The life of Robert Smalls is an epic underdog story of an illiterate slave from South Carolina who managed to free himself by escaping from the Confederacy during the United States Civil War. His brave actions and lobbying contributed to Abraham Lincoln’s decision to allow African Americans into the Union Army. Within 10 years of his escape, he had been elected to US Congress.
From being controlled by a master to helping direct the nation, Smalls’ life is as intriguing as it is inspirational.
In 1839 Lydia Polite gave birth to Robert Smalls in a cabin behind the home of her master, John H. McKee, in Beaufort, South Carolina. There is a rumor that McKee or his son may have been Smalls’ father, but this has not been confirmed.
As a child, Smalls was treated better than other slaves, so his mother, concerned that he would grow up without appreciating the hardships of slavery, made sure he witnessed whippings and worked in the fields. McKee rented him out for work at the age of 12 in nearby Charleston, where he was paid just one dollar a week. After a few years of working various jobs, he became a deckhand on a cotton transport ship named Planter.
He worked his way through the different positions on the ship until he become the unofficial pilot of the vessel. As a slave, he was not allowed the title of Helmsman.
His line of work meant he knew Charleston harbor better than anyone else. He would later rely on this knowledge to free himself.
Considering his situation, Smalls managed to save up a respectable amount of money and even marry a hotel maid by the name of Hannah Jones at the age of 17. They had a daughter in 1858 and a son a few years later, but sadly their second child died at the age of two. They had another daughter in 1863.
The Civil War
The Civil War was one of the most destructive periods in US history, but Robert Smalls managed to capitalize on the chaos.
At the start of the war, the Planter and its crew were absorbed into service by the Confederacy, who used it as a military transport ship. In this role, the Planter transported troops, equipment, and supplies, mapped waterways, and laid down mines.
Early into the war, the Union used its much larger navy to enforce a blockade around the Southern states to stop trade and resupplying activities. While the Confederacy was slowly strangled, Smalls used this as an opportunity to escape.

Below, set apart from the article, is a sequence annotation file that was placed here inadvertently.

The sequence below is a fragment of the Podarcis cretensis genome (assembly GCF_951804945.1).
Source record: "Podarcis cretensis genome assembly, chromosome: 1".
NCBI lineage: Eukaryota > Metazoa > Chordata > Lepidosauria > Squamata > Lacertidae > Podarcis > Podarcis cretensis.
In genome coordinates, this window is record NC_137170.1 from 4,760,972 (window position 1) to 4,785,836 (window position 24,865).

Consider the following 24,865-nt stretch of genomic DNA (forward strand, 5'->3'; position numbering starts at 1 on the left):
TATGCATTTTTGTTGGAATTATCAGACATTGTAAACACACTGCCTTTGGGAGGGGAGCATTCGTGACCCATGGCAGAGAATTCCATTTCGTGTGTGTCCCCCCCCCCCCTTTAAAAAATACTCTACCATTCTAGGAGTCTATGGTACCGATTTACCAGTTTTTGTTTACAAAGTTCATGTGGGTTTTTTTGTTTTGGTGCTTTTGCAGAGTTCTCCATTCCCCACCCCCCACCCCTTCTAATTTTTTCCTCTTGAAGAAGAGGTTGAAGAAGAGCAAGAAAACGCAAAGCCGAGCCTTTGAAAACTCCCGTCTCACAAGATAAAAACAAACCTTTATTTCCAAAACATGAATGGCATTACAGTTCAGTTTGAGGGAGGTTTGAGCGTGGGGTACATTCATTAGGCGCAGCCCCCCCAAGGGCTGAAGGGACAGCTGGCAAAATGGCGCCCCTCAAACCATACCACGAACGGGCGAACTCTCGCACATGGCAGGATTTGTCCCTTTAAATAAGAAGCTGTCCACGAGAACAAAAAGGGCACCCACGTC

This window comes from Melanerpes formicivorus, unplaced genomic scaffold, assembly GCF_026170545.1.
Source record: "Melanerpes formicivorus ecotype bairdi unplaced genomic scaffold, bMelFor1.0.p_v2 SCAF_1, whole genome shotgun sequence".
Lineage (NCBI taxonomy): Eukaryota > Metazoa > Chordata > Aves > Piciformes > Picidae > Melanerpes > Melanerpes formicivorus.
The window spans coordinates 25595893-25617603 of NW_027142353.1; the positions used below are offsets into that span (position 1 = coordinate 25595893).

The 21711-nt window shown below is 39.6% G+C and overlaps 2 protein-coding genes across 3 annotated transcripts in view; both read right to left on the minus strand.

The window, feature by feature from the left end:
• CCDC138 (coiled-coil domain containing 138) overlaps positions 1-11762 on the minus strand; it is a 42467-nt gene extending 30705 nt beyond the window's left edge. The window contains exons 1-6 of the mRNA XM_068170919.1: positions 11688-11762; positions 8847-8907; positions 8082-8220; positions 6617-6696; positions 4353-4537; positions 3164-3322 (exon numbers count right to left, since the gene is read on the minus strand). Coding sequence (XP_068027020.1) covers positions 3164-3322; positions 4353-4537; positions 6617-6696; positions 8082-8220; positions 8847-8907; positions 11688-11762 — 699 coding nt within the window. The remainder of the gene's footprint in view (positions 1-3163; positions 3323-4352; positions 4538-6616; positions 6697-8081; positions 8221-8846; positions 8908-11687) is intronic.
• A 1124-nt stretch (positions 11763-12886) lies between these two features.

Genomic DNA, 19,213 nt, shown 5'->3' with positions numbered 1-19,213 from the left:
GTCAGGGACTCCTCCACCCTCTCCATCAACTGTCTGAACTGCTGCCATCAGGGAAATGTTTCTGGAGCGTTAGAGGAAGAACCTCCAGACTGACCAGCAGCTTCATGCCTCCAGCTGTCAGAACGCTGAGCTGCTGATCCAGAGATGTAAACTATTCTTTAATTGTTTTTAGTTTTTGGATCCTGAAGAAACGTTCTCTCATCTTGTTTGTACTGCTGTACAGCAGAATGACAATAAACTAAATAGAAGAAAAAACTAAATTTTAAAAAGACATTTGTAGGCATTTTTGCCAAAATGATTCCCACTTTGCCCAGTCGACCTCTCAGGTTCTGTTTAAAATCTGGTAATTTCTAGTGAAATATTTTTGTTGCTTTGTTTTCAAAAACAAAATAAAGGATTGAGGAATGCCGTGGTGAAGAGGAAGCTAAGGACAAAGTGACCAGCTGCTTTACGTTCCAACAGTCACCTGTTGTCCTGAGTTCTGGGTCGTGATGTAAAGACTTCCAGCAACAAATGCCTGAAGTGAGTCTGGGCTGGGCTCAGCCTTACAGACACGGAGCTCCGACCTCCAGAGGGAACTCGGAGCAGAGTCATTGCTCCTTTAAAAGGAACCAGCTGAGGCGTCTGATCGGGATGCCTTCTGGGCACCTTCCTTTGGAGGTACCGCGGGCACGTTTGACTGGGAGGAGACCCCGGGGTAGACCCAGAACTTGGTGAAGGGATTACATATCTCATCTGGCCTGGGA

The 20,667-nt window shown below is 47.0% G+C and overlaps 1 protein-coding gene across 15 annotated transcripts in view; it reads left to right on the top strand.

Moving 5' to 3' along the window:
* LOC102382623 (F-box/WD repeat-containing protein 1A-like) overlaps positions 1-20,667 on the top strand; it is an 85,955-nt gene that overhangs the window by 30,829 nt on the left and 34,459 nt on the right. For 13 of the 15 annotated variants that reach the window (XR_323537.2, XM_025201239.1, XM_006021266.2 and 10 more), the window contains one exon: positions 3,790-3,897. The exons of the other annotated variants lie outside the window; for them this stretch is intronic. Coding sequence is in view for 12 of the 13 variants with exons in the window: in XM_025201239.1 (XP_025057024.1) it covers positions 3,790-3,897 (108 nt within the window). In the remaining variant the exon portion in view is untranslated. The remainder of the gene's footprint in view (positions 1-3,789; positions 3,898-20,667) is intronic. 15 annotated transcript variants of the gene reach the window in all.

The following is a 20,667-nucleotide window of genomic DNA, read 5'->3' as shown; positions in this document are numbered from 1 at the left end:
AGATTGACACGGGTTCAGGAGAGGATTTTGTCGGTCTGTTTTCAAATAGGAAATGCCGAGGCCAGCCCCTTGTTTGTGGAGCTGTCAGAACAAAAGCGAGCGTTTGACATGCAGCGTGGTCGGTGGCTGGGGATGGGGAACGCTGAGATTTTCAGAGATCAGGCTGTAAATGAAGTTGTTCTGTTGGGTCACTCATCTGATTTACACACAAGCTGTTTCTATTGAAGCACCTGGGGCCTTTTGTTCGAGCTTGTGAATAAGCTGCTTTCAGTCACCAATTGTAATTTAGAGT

His years of exemplary service at Charleston harbor and on the Planter meant he had earned the trust of his white Confederate superiors. They let him pilot the Planter and left the ship in his hands when in port.
On the night of May 12, 1862, the ships’ officers disembarked and left Smalls in command of the Planter. This was his chance.
He collected his wife, two children, and a number of other slaves and departed from the port towards freedom. To fool the Confederate lookouts, Smalls donned the captain’s straw hat and sent the correct coded messages at two heavily armed checkpoints. Once he was out of range of the Confederate guns and in the open seas he had his crew hoist a white flag above the Planter and headed towards the Union’s blockade ships.
Naturally, the Union ships were startled by the Planter and nearly fired at it but he managed to reach them in one peace. He surrendered his ship and all of its valuable cargo.
Smalls was given a $1,500 reward for the ship and its cargo and quickly rocketed to celebrity status in the north. The Confederacy placed a $4,000 bounty on his head. Now in the north, Smalls worked hard for the US to allow black soldiers to enlist, with his lobbying playing a large factor in Abraham Lincoln’s decision to make this happen.
He continued to fight for the Union, whilst speaking out for African American soldiers where possible. With his extensive knowledge of the seas around the Confederacy, Smalls was extremely useful in the Union’s fight. In a particularly intense engagement, Smalls’ captain lost his nerve and hid on the ship, leaving Smalls to take command, where he refused to surrender to a Confederate ship. Because of this Smalls was finally promoted to captain, becoming the first black captain of a United States ship in history.
When the war ended smalls was a brigadier general and one of the highest-paid black soldiers. He returned to Beaufort and used his earnings to purchase the home in which he was born off his former masters, who were in financial ruins after the war.
With the war behind him, Smalls became a politician, being elected to the South Carolina state senate and then winning a seat in the US House of Representatives. He also fought for civil rights and established a school for African American children.
Smalls passed away in 1915 at the age of 75.
A monument to Robert Smalls is inscribed with a statement he made in his younger years: “My race needs no special defense, for the past history of them in this country proves them to be the equal of any people anywhere. All they need is an equal chance in the battle of life.”